Knowing director Alex Proyas found a new way to crash a train

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Dec 14, 2012, 3:54 PM EST

In the second part of our exclusive interview with Knowing director Alex Proyas, he talks about shooting a massive subway crash and working with star Nicolas Cage.

In the sci-fi thriller, papers in a 50-year-old time capsule contain predictions of every major disaster since it was buried—as well as prophecies of disasters yet to come.

Nicolas Cage stars as a professor who stumbles on the terrifying predictions about the future and sets out to prevent them from coming true. Following is an edited version of the second half of our two-part interview. Knowing opens March 20.

Tells us about shooting the subway crash.

Proyas: The subway shoot was quite different. I mean, that was a more traditional sequence of shots. Because, basically, Nick is inside one carriage and virtually, you know, bunkers in while this carnage happens around him. I mean ... I sort of did that scene almost as a response to [stuff that's been done before]. ... Train wrecks in subways are kind of a film genre unto themselves, and I've never really seen a satisfying one. And I just wanted to do one which was just so brutal and horrific that it would kind of put an end to the genre, in a way. ...

So what we decided to do is we had the train actually leap the tracks and go sliding across the subway [platform], and I just ... find that, you know, carnage in crowded places is one of the most horrific things you can possibly imagine, because there's nowhere to go. So this whole notion that a train carriage at a hundred miles an hour is ... skidding across a platform, and you've got nowhere to run, and you're going to get mowed down, is a pretty brutal concept. So ... that was the inspiration, I guess, for that segment.

I saw the clip of the crash, and what impressed me about it was the sense of velocity and the momentum of the actual train.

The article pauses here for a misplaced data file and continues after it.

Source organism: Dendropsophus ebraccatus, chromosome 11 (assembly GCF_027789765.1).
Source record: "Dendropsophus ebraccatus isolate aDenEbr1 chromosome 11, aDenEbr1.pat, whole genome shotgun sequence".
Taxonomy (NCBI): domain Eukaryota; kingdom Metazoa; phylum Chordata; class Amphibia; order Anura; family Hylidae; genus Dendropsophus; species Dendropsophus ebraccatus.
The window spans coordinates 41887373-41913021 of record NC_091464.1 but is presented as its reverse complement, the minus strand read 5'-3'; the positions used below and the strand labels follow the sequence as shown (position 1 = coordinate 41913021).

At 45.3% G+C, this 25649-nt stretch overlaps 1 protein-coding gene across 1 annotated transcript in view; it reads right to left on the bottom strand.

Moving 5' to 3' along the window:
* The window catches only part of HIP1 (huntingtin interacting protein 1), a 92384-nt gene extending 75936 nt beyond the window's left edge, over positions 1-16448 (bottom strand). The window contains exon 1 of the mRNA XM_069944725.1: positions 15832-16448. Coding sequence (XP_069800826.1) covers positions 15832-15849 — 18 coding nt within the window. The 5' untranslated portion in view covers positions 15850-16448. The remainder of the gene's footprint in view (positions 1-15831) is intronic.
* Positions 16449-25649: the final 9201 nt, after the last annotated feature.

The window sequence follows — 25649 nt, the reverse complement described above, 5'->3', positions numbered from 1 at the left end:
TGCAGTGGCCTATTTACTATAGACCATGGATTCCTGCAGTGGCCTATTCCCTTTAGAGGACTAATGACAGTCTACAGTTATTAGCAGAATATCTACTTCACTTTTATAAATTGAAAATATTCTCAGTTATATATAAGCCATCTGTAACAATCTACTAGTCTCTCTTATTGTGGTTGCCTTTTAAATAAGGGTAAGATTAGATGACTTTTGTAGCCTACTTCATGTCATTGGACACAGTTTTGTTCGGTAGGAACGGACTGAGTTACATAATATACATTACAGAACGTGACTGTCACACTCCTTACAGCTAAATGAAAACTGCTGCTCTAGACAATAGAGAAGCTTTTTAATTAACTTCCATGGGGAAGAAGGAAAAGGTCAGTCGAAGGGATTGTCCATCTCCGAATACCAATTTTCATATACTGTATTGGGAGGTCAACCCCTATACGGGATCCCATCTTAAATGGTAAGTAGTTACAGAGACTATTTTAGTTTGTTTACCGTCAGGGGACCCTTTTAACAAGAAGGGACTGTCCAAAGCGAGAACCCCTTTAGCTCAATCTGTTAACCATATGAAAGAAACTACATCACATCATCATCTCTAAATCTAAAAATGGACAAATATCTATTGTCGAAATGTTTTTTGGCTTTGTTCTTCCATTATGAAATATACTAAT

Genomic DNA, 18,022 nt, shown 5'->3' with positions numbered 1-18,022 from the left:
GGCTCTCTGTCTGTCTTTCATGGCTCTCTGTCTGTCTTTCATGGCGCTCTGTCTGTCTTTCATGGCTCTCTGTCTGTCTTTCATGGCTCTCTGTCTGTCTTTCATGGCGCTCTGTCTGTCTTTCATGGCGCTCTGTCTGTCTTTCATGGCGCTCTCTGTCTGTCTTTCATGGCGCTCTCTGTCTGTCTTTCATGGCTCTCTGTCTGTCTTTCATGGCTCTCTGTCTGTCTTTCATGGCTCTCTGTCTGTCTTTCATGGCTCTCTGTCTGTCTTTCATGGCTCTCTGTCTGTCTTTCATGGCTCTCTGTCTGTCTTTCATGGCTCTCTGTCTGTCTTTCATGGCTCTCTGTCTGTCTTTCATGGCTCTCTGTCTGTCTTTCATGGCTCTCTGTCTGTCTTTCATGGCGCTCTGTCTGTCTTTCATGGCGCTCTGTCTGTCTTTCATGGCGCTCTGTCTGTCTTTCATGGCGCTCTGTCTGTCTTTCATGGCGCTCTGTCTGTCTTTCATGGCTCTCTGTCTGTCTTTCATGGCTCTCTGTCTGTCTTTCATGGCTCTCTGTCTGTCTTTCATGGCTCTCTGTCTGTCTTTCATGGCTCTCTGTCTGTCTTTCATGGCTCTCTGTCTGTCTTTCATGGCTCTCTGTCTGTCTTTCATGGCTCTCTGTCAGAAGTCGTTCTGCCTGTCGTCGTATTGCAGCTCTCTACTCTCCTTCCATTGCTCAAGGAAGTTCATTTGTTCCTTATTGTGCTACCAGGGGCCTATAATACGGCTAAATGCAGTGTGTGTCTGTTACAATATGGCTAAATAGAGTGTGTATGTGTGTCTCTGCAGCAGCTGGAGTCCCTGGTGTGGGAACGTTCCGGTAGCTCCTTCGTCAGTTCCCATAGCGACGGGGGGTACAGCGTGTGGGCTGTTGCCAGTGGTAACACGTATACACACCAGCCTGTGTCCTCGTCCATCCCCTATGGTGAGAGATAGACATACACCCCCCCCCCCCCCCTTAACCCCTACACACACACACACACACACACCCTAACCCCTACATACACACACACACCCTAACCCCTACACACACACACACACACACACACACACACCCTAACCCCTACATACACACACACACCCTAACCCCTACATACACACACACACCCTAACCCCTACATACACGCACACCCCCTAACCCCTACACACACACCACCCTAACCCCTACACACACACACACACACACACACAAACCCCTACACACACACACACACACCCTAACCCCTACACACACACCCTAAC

Proyas: Right.

Which I don't know that I've seen before.

Proyas: Well, that was the key, to try and get that. That was the whole notion. The fact that bodies will get thrown into the air, ... as well as get knocked out of the way. So that was the notion of trying to create that, you know, visceral reality. ... I think we came pretty close.

What does Nicolas Cage bring to the role and to the film?

Proyas: I think Nick brings an enormous depth and reality to the character. ... I've been a huge fan of Nick for a very long time, and I've always wanted to work with him. And I think what impresses me is he is so different in everything he does. He truly is an actor, as opposed to a movie star, [though] he also happens to be a movie star, which is great. But he goes with the character.

His primary concern is that he tells a story and he creates a great character, which is all we can ask for in an actor. ... The bonus for me was that he completely got the story and was a true collaborator in that sense with me. I felt we were really telling the story together as a team. ... We would discuss the big ideas, which I think is really important. We spent very little time talking about the detail. ... Most of the time we were talking about the big notions in the movie, ... which is the fun stuff.